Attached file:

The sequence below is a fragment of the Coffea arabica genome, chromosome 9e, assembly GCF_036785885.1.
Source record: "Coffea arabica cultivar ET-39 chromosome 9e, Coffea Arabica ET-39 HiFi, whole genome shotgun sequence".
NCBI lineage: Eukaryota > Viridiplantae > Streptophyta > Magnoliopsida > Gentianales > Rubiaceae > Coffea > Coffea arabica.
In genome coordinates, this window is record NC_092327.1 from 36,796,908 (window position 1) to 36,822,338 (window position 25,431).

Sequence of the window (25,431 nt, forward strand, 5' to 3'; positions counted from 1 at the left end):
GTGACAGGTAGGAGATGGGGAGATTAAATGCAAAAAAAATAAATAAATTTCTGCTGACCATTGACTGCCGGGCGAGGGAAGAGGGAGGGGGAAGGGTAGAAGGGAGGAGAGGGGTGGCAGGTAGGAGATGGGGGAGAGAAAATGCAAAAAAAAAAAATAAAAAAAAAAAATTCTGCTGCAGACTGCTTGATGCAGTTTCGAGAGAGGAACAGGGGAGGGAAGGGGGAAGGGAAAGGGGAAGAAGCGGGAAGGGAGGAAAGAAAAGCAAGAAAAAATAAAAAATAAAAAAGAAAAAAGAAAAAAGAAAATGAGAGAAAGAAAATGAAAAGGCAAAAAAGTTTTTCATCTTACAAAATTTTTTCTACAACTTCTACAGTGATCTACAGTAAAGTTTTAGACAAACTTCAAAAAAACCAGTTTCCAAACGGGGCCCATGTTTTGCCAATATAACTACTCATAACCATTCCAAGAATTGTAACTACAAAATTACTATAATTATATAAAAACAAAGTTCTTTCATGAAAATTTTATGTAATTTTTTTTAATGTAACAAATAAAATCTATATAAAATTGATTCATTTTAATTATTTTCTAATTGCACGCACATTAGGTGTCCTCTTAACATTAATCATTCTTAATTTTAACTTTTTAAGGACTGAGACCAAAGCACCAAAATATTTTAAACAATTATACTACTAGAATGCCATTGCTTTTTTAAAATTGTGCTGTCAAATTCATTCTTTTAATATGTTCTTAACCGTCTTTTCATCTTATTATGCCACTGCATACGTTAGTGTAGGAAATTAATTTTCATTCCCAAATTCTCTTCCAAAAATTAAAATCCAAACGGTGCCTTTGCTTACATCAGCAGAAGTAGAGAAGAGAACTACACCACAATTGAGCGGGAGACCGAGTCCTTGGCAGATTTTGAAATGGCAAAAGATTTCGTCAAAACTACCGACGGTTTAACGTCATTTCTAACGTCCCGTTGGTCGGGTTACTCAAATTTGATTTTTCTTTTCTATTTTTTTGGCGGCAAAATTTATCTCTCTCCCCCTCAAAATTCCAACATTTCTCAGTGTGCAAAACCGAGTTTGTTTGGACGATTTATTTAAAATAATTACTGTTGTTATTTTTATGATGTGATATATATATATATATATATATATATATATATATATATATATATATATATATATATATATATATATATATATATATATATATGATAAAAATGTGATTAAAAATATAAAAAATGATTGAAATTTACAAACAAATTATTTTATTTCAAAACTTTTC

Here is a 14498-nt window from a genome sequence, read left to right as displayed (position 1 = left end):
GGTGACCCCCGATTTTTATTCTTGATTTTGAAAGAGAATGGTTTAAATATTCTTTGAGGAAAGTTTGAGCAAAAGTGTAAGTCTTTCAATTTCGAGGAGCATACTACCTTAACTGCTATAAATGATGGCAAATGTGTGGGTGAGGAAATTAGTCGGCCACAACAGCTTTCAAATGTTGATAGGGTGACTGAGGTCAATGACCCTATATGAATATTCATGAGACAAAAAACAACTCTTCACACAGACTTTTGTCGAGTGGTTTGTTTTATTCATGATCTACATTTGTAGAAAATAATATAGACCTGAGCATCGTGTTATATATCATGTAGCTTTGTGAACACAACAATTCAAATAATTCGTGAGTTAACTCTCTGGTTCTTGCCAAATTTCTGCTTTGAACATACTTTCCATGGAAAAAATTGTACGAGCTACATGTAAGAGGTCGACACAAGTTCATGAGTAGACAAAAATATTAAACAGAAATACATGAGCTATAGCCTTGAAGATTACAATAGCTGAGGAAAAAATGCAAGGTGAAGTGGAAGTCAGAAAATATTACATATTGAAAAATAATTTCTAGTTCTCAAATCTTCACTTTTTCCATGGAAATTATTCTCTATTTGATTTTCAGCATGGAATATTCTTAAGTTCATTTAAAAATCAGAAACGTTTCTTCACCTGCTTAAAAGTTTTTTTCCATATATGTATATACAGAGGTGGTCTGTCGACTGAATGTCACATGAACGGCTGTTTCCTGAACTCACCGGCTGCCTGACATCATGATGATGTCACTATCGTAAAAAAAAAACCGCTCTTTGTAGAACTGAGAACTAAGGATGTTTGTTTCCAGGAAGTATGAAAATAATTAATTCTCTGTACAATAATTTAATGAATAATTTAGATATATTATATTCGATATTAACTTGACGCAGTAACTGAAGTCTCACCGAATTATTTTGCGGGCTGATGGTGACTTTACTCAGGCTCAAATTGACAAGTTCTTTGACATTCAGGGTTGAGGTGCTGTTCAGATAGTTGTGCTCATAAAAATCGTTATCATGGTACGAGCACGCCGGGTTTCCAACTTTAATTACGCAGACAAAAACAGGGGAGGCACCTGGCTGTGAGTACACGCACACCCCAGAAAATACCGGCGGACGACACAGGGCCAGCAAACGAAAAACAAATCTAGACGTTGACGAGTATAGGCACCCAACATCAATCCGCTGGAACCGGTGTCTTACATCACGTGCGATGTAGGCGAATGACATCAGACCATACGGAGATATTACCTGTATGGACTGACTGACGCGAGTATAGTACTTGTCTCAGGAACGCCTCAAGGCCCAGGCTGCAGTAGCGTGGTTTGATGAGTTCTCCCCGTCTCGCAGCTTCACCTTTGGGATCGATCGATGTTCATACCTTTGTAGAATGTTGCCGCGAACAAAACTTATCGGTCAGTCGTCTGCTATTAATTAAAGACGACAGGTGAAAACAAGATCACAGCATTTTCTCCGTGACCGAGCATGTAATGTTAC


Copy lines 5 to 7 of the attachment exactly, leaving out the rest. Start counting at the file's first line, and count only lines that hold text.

Sequence of the window (25,431 nt, forward strand, 5' to 3'; positions counted from 1 at the left end):
GTGACAGGTAGGAGATGGGGAGATTAAATGCAAAAAAAATAAATAAATTTCTGCTGACCATTGACTGCCGGGCGAGGGAAGAGGGAGGGGGAAGGGTAGAAGGGAGGAGAGGGGTGGCAGGTAGGAGATGGGGGAGAGAAAATGCAAAAAAAAAAAATAAAAAAAAAAAATTCTGCTGCAGACTGCTTGATGCAGTTTCGAGAGAGGAACAGGGGAGGGAAGGGGGAAGGGAAAGGGGAAGAAGCGGGAAGGGAGGAAAGAAAAGCAAGAAAAAATAAAAAATAAAAAAGAAAAAAGAAAAAAGAAAATGAGAGAAAGAAAATGAAAAGGCAAAAAAGTTTTTCATCTTACAAAATTTTTTCTACAACTTCTACAGTGATCTACAGTAAAGTTTTAGACAAACTTCAAAAAAACCAGTTTCCAAACGGGGCCCATGTTTTGCCAATATAACTACTCATAACCATTCCAAGAATTGTAACTACAAAATTACTATAATTATATAAAAACAAAGTTCTTTCATGAAAATTTTATGTAATTTTTTTTAATGTAACAAATAAAATCTATATAAAATTGATTCATTTTAATTATTTTCTAATTGCACGCACATTAGGTGTCCTCTTAACATTAATCATTCTTAATTTTAACTTTTTAAGGACTGAGACCAAAGCACCAAAATATTTTAAACAATTATACTACTAGAATGCCATTGCTTTTTTAAAATTGTGCTGTCAAATTCATTCTTTTAATATGTTCTTAACCGTCTTTTCATCTTATTATGCCACTGCATACGTTAGTGTAGGAAATTAATTTTCATTCCCAAATTCTCTTCCAAAAATTAAAATCCAAACGGTGCCTTTGCTTACATCAGCAGAAGTAGAGAAGAGAACTACACCACAATTGAGCGGGAGACCGAGTCCTTGGCAGATTTTGAAATGGCAAAAGATTTCGTCAAAACTACCGACGGTTTAACGTCATTTCTAACGTCCCGTTGGTCGGGTTACTCAAATTTGATTTTTCTTTTCTATTTTTTTGGCGGCAAAATTTATCTCTCTCCCCCTCAAAATTCCAACATTTCTCAGTGTGCAAAACCGAGTTTGTTTGGACGATTTATTTAAAATAATTACTGTTGTTATTTTTATGATGTGATATATATATATATATATATATATATATATATATATATATATATATATATATATATATATATATATATATATATATATATATGATAAAAATGTGATTAAAAATATAAAAAATGATTGAAATTTACAAACAAATTATTTTATTTCAAAACTTTTC

Here is a 14498-nt window from a genome sequence, read left to right as displayed (position 1 = left end):